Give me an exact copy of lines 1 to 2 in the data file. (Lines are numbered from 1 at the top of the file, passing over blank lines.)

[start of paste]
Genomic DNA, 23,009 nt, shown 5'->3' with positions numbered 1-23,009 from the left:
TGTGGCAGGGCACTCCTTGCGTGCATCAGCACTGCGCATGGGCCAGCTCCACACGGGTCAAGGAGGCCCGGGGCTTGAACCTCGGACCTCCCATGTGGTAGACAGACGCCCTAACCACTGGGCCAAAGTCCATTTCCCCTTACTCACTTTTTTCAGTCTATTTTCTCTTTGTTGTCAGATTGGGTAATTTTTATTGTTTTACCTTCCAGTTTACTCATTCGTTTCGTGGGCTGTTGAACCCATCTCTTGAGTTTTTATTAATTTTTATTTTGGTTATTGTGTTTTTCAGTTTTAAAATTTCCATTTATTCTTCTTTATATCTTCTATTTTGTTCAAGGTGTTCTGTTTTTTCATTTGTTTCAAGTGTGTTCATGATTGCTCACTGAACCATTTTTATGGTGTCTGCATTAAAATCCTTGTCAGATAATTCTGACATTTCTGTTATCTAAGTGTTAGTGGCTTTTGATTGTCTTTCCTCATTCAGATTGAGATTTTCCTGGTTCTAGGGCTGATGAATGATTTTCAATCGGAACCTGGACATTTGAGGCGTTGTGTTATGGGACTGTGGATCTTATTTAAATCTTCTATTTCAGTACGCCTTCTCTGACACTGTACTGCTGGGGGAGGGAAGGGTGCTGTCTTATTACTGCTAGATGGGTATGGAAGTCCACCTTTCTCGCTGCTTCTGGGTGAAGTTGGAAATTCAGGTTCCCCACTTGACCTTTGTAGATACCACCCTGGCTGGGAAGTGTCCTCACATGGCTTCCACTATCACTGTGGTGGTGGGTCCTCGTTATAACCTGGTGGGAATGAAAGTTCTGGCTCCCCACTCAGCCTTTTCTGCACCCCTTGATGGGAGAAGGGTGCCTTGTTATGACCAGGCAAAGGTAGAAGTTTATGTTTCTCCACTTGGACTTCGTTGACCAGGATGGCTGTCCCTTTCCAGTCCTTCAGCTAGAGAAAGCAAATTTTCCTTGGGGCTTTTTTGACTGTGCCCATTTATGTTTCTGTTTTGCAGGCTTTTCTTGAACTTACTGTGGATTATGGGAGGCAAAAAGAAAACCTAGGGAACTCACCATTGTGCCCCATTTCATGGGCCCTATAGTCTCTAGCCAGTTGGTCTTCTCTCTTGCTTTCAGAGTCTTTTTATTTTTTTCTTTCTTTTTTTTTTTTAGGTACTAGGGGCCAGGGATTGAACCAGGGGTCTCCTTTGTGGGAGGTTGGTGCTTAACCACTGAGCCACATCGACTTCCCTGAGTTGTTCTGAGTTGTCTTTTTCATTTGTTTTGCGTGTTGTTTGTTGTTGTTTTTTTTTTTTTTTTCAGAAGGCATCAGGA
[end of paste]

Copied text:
Genomic DNA, 23,009 nt, shown 5'->3' with positions numbered 1-23,009 from the left:
TGTGGCAGGGCACTCCTTGCGTGCATCAGCACTGCGCATGGGCCAGCTCCACACGGGTCAAGGAGGCCCGGGGCTTGAACCTCGGACCTCCCATGTGGTAGACAGACGCCCTAACCACTGGGCCAAAGTCCATTTCCCCTTACTCACTTTTTTCAGTCTATTTTCTCTTTGTTGTCAGATTGGGTAATTTTTATTGTTTTACCTTCCAGTTTACTCATTCGTTTCGTGGGCTGTTGAACCCATCTCTTGAGTTTTTATTAATTTTTATTTTGGTTATTGTGTTTTTCAGTTTTAAAATTTCCATTTATTCTTCTTTATATCTTCTATTTTGTTCAAGGTGTTCTGTTTTTTCATTTGTTTCAAGTGTGTTCATGATTGCTCACTGAACCATTTTTATGGTGTCTGCATTAAAATCCTTGTCAGATAATTCTGACATTTCTGTTATCTAAGTGTTAGTGGCTTTTGATTGTCTTTCCTCATTCAGATTGAGATTTTCCTGGTTCTAGGGCTGATGAATGATTTTCAATCGGAACCTGGACATTTGAGGCGTTGTGTTATGGGACTGTGGATCTTATTTAAATCTTCTATTTCAGTACGCCTTCTCTGACACTGTACTGCTGGGGGAGGGAAGGGTGCTGTCTTATTACTGCTAGATGGGTATGGAAGTCCACCTTTCTCGCTGCTTCTGGGTGAAGTTGGAAATTCAGGTTCCCCACTTGACCTTTGTAGATACCACCCTGGCTGGGAAGTGTCCTCACATGGCTTCCACTATCACTGTGGTGGTGGGTCCTCGTTATAACCTGGTGGGAATGAAAGTTCTGGCTCCCCACTCAGCCTTTTCTGCACCCCTTGATGGGAGAAGGGTGCCTTGTTATGACCAGGCAAAGGTAGAAGTTTATGTTTCTCCACTTGGACTTCGTTGACCAGGATGGCTGTCCCTTTCCAGTCCTTCAGCTAGAGAAAGCAAATTTTCCTTGGGGCTTTTTTGACTGTGCCCATTTATGTTTCTGTTTTGCAGGCTTTTCTTGAACTTACTGTGGATTATGGGAGGCAAAAAGAAAACCTAGGGAACTCACCATTGTGCCCCATTTCATGGGCCCTATAGTCTCTAGCCAGTTGGTCTTCTCTCTTGCTTTCAGAGTCTTTTTATTTTTTTCTTTCTTTTTTTTTTTTAGGTACTAGGGGCCAGGGATTGAACCAGGGGTCTCCTTTGTGGGAGGTTGGTGCTTAACCACTGAGCCACATCGACTTCCCTGAGTTGTTCTGAGTTGTCTTTTTCATTTGTTTTGCGTGTTGTTTGTTGTTGTTTTTTTTTTTTTTTTCAGAAGGCATCAGGA